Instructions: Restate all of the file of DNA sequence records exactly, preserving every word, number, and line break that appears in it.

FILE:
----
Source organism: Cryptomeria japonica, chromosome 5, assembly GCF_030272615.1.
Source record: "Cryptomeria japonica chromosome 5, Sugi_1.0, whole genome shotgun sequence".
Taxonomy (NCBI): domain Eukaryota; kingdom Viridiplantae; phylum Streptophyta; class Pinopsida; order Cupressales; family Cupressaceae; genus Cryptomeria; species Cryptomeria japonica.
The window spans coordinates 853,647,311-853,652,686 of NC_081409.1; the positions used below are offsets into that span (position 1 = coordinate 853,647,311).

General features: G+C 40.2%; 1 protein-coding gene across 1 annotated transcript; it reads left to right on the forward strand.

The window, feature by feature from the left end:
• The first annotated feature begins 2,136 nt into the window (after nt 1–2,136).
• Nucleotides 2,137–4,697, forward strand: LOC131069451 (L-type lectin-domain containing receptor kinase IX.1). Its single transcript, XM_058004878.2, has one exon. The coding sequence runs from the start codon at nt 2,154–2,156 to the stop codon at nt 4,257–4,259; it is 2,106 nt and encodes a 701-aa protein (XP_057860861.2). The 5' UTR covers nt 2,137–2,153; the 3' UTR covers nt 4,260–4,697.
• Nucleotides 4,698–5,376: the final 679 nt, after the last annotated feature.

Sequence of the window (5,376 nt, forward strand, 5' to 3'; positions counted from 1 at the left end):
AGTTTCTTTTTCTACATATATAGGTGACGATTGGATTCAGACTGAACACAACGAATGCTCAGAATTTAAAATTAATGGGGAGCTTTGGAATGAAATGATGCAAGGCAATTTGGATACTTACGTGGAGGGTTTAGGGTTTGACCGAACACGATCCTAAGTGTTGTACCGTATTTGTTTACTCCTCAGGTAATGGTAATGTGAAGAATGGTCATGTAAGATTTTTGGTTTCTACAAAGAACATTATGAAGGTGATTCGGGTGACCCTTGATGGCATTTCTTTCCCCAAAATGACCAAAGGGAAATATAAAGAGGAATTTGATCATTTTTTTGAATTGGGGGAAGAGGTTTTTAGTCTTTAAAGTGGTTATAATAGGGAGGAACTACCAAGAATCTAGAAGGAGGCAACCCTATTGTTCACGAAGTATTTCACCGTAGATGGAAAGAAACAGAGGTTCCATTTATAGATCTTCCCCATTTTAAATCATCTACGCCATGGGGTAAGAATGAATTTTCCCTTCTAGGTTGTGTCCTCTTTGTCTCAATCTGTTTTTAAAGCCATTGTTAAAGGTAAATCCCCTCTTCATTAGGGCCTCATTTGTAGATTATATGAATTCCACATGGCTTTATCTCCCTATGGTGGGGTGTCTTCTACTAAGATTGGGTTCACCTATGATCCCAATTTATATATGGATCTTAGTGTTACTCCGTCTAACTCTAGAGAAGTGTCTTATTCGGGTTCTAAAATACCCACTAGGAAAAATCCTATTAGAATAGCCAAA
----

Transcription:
Source organism: Cryptomeria japonica, chromosome 5, assembly GCF_030272615.1.
Source record: "Cryptomeria japonica chromosome 5, Sugi_1.0, whole genome shotgun sequence".
Taxonomy (NCBI): domain Eukaryota; kingdom Viridiplantae; phylum Streptophyta; class Pinopsida; order Cupressales; family Cupressaceae; genus Cryptomeria; species Cryptomeria japonica.
The window spans coordinates 853,647,311-853,652,686 of NC_081409.1; the positions used below are offsets into that span (position 1 = coordinate 853,647,311).

General features: G+C 40.2%; 1 protein-coding gene across 1 annotated transcript; it reads left to right on the forward strand.

The window, feature by feature from the left end:
• The first annotated feature begins 2,136 nt into the window (after nt 1–2,136).
• Nucleotides 2,137–4,697, forward strand: LOC131069451 (L-type lectin-domain containing receptor kinase IX.1). Its single transcript, XM_058004878.2, has one exon. The coding sequence runs from the start codon at nt 2,154–2,156 to the stop codon at nt 4,257–4,259; it is 2,106 nt and encodes a 701-aa protein (XP_057860861.2). The 5' UTR covers nt 2,137–2,153; the 3' UTR covers nt 4,260–4,697.
• Nucleotides 4,698–5,376: the final 679 nt, after the last annotated feature.

Sequence of the window (5,376 nt, forward strand, 5' to 3'; positions counted from 1 at the left end):
AGTTTCTTTTTCTACATATATAGGTGACGATTGGATTCAGACTGAACACAACGAATGCTCAGAATTTAAAATTAATGGGGAGCTTTGGAATGAAATGATGCAAGGCAATTTGGATACTTACGTGGAGGGTTTAGGGTTTGACCGAACACGATCCTAAGTGTTGTACCGTATTTGTTTACTCCTCAGGTAATGGTAATGTGAAGAATGGTCATGTAAGATTTTTGGTTTCTACAAAGAACATTATGAAGGTGATTCGGGTGACCCTTGATGGCATTTCTTTCCCCAAAATGACCAAAGGGAAATATAAAGAGGAATTTGATCATTTTTTTGAATTGGGGGAAGAGGTTTTTAGTCTTTAAAGTGGTTATAATAGGGAGGAACTACCAAGAATCTAGAAGGAGGCAACCCTATTGTTCACGAAGTATTTCACCGTAGATGGAAAGAAACAGAGGTTCCATTTATAGATCTTCCCCATTTTAAATCATCTACGCCATGGGGTAAGAATGAATTTTCCCTTCTAGGTTGTGTCCTCTTTGTCTCAATCTGTTTTTAAAGCCATTGTTAAAGGTAAATCCCCTCTTCATTAGGGCCTCATTTGTAGATTATATGAATTCCACATGGCTTTATCTCCCTATGGTGGGGTGTCTTCTACTAAGATTGGGTTCACCTATGATCCCAATTTATATATGGATCTTAGTGTTACTCCGTCTAACTCTAGAGAAGTGTCTTATTCGGGTTCTAAAATACCCACTAGGAAAAATCCTATTAGAATAGCCAAA